Major Basins

Watersheds are more than just drainage areas. They are the places where we live, work, and recreate.

What is a watershed?

A watershed is an area of land that drains into a common waterway.  Ridgetops form the boundaries between watersheds, and topography or lay of the land determines in which direction water flows. Watershed boundaries often cross county, state, and international borders.

Headwaters are the upstream areas of a watershed.  Downstream and downhill, tiny rivulets and streams combine to form larger rivers which empty into a body of water such as a lake or bay.

Within a large watershed, there are  smaller subwatersheds. For example, within the Napa River watershed, a smaller area of land drains into Redwood Creek.  This area of land is the Redood Creek subwatershed.   Similarly, the Napa River watershed is part of the larger San Pablo Bay Watershed.

Napa County Major Basins

Napa County's three major watersheds

Napa River Watershed

The Napa River Watershed is almost entirely within Napa County (a small portion is also in Solano County). It is defined by Mt. St. Helena to the north, the Mayacamas Mountains to the west, Howell Mountain, Atlas Peak, and Mt. George to the east, and the Napa-Sonoma Marsh to the south. The Napa River runs through the center of the watershed on the valley floor, draining numerous tributaries along a 55 mile run from the headwaters of Mt. St. Helena to the San Pablo Bay.  The Napa River winds through many types of landscapes: forested mountain slopes, vineyards, urban areas, open pasture, grasslands, industrial zones, and marshes.

The Napa River Watershed is home to most of the residents and developed areas in the county. It is estimated that 95% or more of the entire population of Napa County live in the Napa River Watershed. Reservoirs in the watershed include Lake Hennessey, Lake Milliken, and Bell Canyon Reservoir. This watershed also provides habitat for many types of plants, fish, and wildlife.  Chaparral, brackish and salt water marsh, vernal pools, forests, oak woodlands, grasslands, and riparian habitats can all be found in the watershed.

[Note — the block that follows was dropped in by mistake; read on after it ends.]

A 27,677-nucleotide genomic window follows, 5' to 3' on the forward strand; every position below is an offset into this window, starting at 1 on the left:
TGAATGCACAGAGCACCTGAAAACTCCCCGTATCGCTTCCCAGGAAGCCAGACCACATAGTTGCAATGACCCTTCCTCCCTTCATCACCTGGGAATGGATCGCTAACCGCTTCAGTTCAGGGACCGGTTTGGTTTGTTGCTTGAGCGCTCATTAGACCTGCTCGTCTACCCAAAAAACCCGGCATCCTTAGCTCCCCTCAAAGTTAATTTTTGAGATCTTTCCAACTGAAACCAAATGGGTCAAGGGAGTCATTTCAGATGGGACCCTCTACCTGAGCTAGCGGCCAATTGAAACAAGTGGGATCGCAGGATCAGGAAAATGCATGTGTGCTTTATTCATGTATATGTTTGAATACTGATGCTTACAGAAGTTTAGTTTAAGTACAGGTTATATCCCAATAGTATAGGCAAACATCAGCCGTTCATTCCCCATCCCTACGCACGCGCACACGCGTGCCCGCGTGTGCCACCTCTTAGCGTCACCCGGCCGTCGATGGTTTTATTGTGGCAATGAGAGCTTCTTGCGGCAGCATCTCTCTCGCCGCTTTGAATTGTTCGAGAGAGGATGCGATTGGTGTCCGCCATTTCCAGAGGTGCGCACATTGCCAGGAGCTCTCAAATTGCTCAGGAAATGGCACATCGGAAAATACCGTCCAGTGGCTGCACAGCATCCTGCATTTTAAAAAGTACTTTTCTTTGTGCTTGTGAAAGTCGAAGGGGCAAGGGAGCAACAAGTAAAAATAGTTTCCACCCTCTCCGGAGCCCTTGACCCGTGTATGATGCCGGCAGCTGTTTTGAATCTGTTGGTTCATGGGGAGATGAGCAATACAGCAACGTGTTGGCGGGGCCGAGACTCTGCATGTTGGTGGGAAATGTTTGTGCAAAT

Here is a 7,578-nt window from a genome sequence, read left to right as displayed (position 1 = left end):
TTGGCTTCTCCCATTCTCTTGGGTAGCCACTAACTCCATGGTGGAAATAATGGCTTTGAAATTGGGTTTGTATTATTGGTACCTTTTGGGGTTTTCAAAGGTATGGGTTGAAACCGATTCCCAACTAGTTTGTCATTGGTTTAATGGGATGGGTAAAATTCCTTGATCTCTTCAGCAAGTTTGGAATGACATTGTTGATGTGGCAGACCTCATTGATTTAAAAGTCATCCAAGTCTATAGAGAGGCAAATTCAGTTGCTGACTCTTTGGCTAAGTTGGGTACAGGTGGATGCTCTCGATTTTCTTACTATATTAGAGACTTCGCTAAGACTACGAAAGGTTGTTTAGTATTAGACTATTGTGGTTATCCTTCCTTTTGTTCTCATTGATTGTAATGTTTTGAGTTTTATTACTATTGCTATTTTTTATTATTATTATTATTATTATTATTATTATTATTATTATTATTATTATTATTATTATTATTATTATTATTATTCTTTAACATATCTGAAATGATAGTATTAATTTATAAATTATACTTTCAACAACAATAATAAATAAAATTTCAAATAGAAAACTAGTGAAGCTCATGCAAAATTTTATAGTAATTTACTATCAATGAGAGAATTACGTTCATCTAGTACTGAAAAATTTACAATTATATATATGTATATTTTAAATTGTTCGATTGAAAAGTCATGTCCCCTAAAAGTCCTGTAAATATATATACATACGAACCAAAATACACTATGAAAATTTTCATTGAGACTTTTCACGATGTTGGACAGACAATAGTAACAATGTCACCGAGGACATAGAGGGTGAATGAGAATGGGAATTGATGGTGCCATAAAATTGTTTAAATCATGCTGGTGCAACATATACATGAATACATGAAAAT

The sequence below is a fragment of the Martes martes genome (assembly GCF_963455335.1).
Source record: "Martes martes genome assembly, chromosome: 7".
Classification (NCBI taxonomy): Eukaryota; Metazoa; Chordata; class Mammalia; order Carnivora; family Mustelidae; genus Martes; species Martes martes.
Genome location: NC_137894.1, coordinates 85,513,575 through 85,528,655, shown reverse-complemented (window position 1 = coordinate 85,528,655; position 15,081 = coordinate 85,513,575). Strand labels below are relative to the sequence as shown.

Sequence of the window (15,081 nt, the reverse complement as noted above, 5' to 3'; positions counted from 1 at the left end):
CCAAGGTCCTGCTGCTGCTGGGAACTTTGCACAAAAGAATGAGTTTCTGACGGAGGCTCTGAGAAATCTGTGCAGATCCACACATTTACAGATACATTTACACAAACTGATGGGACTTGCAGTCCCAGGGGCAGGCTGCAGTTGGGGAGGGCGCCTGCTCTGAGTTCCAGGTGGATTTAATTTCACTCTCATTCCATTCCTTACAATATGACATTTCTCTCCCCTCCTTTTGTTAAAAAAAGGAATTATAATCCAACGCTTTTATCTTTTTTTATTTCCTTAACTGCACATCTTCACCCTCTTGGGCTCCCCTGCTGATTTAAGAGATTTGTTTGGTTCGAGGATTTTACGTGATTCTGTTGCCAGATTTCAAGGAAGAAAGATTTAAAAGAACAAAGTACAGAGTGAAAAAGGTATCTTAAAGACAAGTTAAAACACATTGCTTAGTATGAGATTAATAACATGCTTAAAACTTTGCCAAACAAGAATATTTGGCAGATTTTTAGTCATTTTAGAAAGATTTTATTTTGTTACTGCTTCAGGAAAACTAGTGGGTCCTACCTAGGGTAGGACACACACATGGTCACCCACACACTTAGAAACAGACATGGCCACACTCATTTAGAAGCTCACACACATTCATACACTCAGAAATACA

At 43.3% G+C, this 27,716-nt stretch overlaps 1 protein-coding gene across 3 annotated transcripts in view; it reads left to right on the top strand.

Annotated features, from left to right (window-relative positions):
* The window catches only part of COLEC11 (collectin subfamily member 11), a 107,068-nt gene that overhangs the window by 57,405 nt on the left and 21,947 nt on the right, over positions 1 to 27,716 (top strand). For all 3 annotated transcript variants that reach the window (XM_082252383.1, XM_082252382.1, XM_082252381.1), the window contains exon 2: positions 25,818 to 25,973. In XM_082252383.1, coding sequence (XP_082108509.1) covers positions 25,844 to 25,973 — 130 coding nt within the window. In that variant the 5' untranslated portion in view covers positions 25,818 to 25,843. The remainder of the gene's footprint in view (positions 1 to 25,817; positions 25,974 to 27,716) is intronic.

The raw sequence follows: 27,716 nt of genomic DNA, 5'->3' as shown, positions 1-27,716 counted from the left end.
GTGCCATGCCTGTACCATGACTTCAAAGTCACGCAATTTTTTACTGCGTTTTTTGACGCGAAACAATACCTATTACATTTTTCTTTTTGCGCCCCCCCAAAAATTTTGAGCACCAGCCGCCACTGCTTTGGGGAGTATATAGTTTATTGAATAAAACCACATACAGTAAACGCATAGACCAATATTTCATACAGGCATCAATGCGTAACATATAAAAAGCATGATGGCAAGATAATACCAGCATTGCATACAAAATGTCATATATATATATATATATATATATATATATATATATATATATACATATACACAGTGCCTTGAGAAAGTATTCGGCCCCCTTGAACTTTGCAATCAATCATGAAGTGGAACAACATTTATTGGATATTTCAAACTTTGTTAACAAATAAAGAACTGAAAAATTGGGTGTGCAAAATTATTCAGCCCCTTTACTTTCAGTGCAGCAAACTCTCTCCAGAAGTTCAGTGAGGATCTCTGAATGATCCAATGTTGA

Source: Napa County Resource Conservation District

Learn more about the Napa River watershed with maps!
Back to Top

Putah Creek Watershed

The Putah Creek Watershed lies in four counties: Napa County, Lake County, Solano County and Yolo County. Putah Creek begins in Lake County, and empties into the Sacramento River.

The watershed is bounded by Howell Mountain and Atlas Peak to the west and the Blue Ridge and Vaca Mountains to the east. The dominant feature in the watershed is Lake Berryessa, formed when Monticello Dam was built on Putah Creek in 1957. Major land uses in the watershed are recreation and rangeland.

The watershed supports a unique assemblage of natural communities including serpentine chaparral, grasslands, oak savanna, oak and mixed oak/coniferous woodlands, riparian, freshwater lake, and cliff habitats.

Source: Napa County Resource Conservation District

Learn more about the Putah Creek watershed with maps!
Back to Top

Suisun Creek Watershed

The Suisun Creek watershed falls within Solano and Napa Counties. Separated from the Napa Valley by Mt. George in the west and bounded by the Vaca Mountains in the east, the watershed contains the upper reaches of Suisun Creek (which eventually empties into Suisun Marsh and Suisun Bay) and several of its tributaries including Wooden Valley and Gordon Valley Creeks.

Farms, ranches, and vineyards are found in this watershed, along with oak woodlands and grassland habitats. Lake Curry is a reservoir that is used for municipal water supply.

Source: Napa County Resource Conservation District

Learn more about the Suisun Creek watershed with maps!
Back to Top